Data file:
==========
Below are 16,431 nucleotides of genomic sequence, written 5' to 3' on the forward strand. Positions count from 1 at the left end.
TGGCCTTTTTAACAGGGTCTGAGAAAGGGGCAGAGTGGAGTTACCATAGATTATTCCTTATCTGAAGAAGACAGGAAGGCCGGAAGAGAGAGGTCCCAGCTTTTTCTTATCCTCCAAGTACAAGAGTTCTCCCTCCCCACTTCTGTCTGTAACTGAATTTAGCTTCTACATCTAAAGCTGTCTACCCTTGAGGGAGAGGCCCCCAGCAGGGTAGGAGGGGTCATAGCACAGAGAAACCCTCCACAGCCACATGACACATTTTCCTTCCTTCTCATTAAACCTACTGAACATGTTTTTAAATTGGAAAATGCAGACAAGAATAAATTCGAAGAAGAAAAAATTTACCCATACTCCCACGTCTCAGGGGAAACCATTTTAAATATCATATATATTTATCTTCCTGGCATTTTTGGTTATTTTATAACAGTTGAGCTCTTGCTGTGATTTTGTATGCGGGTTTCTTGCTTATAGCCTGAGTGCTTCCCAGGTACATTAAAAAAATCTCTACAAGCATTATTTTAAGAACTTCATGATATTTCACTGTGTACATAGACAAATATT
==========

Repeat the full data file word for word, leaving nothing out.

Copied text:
Below are 16,431 nucleotides of genomic sequence, written 5' to 3' on the forward strand. Positions count from 1 at the left end.
TGGCCTTTTTAACAGGGTCTGAGAAAGGGGCAGAGTGGAGTTACCATAGATTATTCCTTATCTGAAGAAGACAGGAAGGCCGGAAGAGAGAGGTCCCAGCTTTTTCTTATCCTCCAAGTACAAGAGTTCTCCCTCCCCACTTCTGTCTGTAACTGAATTTAGCTTCTACATCTAAAGCTGTCTACCCTTGAGGGAGAGGCCCCCAGCAGGGTAGGAGGGGTCATAGCACAGAGAAACCCTCCACAGCCACATGACACATTTTCCTTCCTTCTCATTAAACCTACTGAACATGTTTTTAAATTGGAAAATGCAGACAAGAATAAATTCGAAGAAGAAAAAATTTACCCATACTCCCACGTCTCAGGGGAAACCATTTTAAATATCATATATATTTATCTTCCTGGCATTTTTGGTTATTTTATAACAGTTGAGCTCTTGCTGTGATTTTGTATGCGGGTTTCTTGCTTATAGCCTGAGTGCTTCCCAGGTACATTAAAAAAATCTCTACAAGCATTATTTTAAGAACTTCATGATATTTCACTGTGTACATAGACAAATATT